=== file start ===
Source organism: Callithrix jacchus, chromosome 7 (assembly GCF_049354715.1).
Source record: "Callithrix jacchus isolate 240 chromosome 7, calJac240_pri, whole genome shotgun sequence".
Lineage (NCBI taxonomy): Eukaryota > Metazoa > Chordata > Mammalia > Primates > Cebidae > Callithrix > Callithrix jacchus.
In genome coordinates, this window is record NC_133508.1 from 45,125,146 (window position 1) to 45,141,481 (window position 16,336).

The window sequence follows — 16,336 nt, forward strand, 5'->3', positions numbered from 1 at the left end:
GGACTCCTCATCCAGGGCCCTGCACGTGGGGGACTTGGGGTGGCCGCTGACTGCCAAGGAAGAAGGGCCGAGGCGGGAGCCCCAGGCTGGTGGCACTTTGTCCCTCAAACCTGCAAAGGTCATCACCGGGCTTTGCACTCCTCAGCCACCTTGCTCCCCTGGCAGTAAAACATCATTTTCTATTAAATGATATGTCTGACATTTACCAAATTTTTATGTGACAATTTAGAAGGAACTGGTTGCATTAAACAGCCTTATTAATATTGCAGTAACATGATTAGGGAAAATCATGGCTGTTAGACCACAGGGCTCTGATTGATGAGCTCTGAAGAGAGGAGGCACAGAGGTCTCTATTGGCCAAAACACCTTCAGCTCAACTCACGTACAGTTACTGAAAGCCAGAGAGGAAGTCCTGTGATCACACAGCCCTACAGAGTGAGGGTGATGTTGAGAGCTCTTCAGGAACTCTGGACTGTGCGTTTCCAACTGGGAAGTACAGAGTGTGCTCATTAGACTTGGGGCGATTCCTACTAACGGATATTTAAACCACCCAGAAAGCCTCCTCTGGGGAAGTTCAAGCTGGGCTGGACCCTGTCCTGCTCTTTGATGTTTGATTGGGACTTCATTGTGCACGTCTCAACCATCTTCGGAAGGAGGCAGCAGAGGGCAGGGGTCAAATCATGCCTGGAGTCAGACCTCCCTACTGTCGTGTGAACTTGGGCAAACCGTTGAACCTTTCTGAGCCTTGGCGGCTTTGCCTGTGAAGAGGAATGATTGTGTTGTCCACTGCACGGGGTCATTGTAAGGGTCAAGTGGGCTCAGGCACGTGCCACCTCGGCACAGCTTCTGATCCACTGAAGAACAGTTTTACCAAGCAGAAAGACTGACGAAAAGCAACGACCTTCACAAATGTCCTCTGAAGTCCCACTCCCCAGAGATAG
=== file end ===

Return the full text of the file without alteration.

Source organism: Callithrix jacchus, chromosome 7 (assembly GCF_049354715.1).
Source record: "Callithrix jacchus isolate 240 chromosome 7, calJac240_pri, whole genome shotgun sequence".
Lineage (NCBI taxonomy): Eukaryota > Metazoa > Chordata > Mammalia > Primates > Cebidae > Callithrix > Callithrix jacchus.
In genome coordinates, this window is record NC_133508.1 from 45,125,146 (window position 1) to 45,141,481 (window position 16,336).

The window sequence follows — 16,336 nt, forward strand, 5'->3', positions numbered from 1 at the left end:
GGACTCCTCATCCAGGGCCCTGCACGTGGGGGACTTGGGGTGGCCGCTGACTGCCAAGGAAGAAGGGCCGAGGCGGGAGCCCCAGGCTGGTGGCACTTTGTCCCTCAAACCTGCAAAGGTCATCACCGGGCTTTGCACTCCTCAGCCACCTTGCTCCCCTGGCAGTAAAACATCATTTTCTATTAAATGATATGTCTGACATTTACCAAATTTTTATGTGACAATTTAGAAGGAACTGGTTGCATTAAACAGCCTTATTAATATTGCAGTAACATGATTAGGGAAAATCATGGCTGTTAGACCACAGGGCTCTGATTGATGAGCTCTGAAGAGAGGAGGCACAGAGGTCTCTATTGGCCAAAACACCTTCAGCTCAACTCACGTACAGTTACTGAAAGCCAGAGAGGAAGTCCTGTGATCACACAGCCCTACAGAGTGAGGGTGATGTTGAGAGCTCTTCAGGAACTCTGGACTGTGCGTTTCCAACTGGGAAGTACAGAGTGTGCTCATTAGACTTGGGGCGATTCCTACTAACGGATATTTAAACCACCCAGAAAGCCTCCTCTGGGGAAGTTCAAGCTGGGCTGGACCCTGTCCTGCTCTTTGATGTTTGATTGGGACTTCATTGTGCACGTCTCAACCATCTTCGGAAGGAGGCAGCAGAGGGCAGGGGTCAAATCATGCCTGGAGTCAGACCTCCCTACTGTCGTGTGAACTTGGGCAAACCGTTGAACCTTTCTGAGCCTTGGCGGCTTTGCCTGTGAAGAGGAATGATTGTGTTGTCCACTGCACGGGGTCATTGTAAGGGTCAAGTGGGCTCAGGCACGTGCCACCTCGGCACAGCTTCTGATCCACTGAAGAACAGTTTTACCAAGCAGAAAGACTGACGAAAAGCAACGACCTTCACAAATGTCCTCTGAAGTCCCACTCCCCAGAGATAG